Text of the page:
And as always, thanks for reading!
Thanksgiving Excursion to New York City by Norma Velazquez
The week of November 25 through November 29 was special as international students and scholars had the opportunity to experience and celebrate the tradition of Thanksgiving in the company of friends. The Thanksgiving break trip provided the opportunity to appreciate friendship, life, and the beauty of New York City, a lively metropolis which welcomes visitors from all over the world. The city was full of color and majestic sights such as the Statue and Liberty, Empire State Building, United Nations, Rockefeller Center and the 2009 Macy's Thanksgiving Day Parade.
Visiting scholars Hongxia Dai, Chiping Ji and Ying Chen enjoying some refreshments
during the Thanksgiving Dinner event
Over 100 students and scholars participated in the excursion, where they visited various sites and took unforgettable pictures of their experiences at these locations. Students and scholars were amazed by the color and brightness of the city at night as we were transported to Ulysses Restaurant which hosted the group Thanksgiving dinner. The bus ride back was full of laughs as students and scholars enjoyed watching movies.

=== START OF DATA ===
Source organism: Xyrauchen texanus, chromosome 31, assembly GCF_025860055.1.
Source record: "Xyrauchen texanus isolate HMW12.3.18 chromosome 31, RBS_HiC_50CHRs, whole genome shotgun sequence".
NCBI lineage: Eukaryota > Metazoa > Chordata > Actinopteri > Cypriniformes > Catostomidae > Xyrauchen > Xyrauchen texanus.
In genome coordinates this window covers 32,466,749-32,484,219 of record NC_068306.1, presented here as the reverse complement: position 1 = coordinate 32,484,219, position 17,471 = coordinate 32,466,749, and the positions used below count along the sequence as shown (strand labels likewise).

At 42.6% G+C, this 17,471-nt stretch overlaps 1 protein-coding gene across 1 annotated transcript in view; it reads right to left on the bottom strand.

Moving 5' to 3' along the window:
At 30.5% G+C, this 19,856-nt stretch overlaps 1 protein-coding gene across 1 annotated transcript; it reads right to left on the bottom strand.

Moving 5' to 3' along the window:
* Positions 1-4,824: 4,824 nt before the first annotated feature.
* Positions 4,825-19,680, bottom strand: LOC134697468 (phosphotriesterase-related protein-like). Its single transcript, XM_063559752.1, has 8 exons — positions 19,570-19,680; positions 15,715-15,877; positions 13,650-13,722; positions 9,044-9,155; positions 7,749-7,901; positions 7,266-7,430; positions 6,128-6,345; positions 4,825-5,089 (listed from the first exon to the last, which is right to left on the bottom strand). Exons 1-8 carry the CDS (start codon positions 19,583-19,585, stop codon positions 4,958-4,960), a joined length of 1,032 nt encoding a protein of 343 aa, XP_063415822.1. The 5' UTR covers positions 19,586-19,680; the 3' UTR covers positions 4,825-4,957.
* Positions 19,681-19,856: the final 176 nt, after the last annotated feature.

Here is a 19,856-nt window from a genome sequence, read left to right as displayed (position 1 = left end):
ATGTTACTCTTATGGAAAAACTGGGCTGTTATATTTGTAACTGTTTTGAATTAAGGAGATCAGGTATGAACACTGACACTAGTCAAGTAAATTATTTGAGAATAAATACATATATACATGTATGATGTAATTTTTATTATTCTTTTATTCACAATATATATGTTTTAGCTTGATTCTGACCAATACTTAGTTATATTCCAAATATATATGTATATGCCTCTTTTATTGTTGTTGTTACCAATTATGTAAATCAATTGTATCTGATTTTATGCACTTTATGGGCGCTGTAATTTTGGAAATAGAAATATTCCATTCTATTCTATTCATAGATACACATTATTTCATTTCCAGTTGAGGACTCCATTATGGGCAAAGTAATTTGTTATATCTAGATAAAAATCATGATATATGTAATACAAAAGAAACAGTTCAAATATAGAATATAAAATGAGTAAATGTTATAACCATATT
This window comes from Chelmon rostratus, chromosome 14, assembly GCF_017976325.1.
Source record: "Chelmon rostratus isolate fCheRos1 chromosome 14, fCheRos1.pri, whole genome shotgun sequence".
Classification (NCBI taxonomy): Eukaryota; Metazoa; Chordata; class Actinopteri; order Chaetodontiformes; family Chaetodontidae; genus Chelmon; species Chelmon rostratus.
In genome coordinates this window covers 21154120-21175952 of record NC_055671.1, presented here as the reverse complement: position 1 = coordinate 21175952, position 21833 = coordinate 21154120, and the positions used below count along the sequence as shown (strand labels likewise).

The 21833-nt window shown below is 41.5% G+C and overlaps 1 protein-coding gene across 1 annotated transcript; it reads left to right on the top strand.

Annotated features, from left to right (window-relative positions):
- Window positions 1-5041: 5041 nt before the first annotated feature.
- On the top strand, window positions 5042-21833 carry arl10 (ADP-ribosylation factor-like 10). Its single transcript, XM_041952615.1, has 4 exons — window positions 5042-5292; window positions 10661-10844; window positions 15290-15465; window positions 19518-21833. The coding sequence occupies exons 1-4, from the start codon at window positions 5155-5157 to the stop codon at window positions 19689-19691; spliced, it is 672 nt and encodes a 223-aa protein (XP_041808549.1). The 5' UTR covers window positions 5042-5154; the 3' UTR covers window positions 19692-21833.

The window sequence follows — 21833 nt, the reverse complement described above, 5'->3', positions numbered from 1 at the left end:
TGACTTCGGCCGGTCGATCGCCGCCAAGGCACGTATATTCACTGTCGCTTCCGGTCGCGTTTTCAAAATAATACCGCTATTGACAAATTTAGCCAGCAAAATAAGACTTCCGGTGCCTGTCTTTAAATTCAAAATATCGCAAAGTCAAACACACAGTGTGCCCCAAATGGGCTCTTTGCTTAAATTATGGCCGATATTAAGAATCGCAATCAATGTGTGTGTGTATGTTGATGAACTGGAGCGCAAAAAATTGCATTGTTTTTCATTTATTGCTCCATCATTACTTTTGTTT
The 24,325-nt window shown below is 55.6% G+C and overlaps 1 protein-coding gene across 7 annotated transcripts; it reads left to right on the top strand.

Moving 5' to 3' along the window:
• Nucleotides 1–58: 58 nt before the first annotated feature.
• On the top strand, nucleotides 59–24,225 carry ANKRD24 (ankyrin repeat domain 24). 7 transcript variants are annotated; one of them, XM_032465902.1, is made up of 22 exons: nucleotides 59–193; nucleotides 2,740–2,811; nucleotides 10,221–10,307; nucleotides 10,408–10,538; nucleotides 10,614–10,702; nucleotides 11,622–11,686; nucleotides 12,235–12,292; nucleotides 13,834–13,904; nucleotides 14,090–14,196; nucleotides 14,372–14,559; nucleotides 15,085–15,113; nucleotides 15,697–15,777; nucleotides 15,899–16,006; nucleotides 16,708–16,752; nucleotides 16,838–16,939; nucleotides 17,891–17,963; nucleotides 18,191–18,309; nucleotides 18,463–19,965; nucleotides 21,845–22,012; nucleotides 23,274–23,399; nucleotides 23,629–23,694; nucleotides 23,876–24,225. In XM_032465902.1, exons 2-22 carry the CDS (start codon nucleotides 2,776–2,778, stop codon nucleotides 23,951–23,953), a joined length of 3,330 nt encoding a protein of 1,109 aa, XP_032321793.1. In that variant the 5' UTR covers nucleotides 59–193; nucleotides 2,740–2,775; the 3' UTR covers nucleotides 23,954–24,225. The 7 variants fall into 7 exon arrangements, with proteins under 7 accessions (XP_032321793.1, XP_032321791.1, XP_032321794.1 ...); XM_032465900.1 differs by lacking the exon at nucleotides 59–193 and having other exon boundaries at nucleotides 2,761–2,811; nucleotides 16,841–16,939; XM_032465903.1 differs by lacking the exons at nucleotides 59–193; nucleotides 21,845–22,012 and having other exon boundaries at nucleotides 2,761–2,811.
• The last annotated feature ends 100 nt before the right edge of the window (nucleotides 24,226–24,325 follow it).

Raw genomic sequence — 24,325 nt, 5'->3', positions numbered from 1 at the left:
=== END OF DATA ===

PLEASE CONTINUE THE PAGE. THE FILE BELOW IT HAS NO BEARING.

The International Ambassadors had the awesome opportunity to be apart of the NASFA regional 7 Conference in Knoxville, TN during the last week of October. We had a great time! It was excellent to see another branch of international education and learn more about some of the processes that go into studying abroad to make ourselves more credible. It was also an excellent networking opportunity for us, as we met a couple of international educators who were interested in our organization and the workshop that we would be giving for the International Student Leadership Conference in November.
One of the greatest things that we learned at the conference was at the workshop we attended, the “Sons of Lwala.” In this particular workshop, there was a film shown that featured a young Kenyan that decided to give back to his community. The film documented his struggles to raise money for the health clinic he was building for his home community, as well as showing the sheer will power he had to make this dream possible. It touched us deeply, and gave us the motivation to get the film shown at UNCG for the Carolina Film Festival in February as well as tap into different offices on campus in order to make possible a workshop on service learning while abroad. Though it’s tough right now, we have hope that it will get done, because all it takes is just one highly motivated person to make a difference…and we are five.
The International Programs Center (IPC) created the position of International Ambassador (IA) last spring to unify and organize efforts to recruit more UNCG students to study abroad. The IAs are currently working with IPC to create a support group for students returning from studying abroad and dealing with reverse culture shock. Read more about the program in Special Programs (September issue).